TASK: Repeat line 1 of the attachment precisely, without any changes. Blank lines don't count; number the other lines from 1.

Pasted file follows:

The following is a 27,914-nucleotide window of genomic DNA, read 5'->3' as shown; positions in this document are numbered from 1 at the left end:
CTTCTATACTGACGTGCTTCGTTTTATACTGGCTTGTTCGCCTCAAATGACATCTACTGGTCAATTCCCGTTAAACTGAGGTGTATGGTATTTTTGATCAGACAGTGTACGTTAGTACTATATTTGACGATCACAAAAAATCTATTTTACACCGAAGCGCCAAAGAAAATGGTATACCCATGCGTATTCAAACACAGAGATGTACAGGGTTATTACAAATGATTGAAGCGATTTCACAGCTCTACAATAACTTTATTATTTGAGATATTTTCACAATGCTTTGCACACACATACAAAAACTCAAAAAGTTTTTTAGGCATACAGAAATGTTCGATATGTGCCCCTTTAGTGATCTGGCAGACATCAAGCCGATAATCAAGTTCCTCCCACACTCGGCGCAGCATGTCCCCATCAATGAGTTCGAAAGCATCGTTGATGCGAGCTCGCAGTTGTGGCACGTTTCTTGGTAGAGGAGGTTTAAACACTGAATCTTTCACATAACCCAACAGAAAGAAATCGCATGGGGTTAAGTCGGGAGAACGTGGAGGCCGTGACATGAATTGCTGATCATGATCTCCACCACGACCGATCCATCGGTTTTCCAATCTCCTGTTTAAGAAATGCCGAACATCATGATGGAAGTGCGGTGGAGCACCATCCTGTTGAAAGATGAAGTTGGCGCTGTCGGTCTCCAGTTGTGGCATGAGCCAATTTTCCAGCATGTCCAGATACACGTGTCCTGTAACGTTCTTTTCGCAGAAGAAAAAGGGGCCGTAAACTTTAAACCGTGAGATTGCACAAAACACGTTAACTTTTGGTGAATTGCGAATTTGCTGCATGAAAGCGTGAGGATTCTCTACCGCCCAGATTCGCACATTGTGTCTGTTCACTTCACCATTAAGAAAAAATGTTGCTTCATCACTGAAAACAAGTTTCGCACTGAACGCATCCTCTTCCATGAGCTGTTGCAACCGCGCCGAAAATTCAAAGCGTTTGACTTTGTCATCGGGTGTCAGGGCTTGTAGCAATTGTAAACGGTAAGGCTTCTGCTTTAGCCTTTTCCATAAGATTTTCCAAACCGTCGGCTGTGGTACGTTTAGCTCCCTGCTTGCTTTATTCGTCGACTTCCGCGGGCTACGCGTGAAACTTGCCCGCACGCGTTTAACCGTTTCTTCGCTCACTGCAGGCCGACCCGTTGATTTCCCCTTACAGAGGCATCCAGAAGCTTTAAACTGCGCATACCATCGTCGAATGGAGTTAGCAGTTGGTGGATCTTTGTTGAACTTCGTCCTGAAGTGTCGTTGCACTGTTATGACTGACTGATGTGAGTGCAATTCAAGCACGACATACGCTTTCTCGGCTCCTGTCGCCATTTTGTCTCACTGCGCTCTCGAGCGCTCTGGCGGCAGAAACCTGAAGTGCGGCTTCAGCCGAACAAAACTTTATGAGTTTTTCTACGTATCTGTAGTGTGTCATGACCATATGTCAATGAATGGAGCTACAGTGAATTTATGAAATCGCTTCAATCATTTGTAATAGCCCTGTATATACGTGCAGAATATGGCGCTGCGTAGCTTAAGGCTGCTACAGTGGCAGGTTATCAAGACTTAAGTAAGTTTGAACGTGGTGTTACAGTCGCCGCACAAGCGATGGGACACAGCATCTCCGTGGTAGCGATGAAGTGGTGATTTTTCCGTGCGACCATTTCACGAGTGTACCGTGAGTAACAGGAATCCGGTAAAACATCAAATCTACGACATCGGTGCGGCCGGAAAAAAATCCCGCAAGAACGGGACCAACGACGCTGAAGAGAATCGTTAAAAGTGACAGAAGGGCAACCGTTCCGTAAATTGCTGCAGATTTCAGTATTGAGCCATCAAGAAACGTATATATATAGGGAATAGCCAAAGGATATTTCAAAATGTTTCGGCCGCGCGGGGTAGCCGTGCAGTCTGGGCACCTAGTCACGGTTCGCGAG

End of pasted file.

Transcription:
The following is a 27,914-nucleotide window of genomic DNA, read 5'->3' as shown; positions in this document are numbered from 1 at the left end: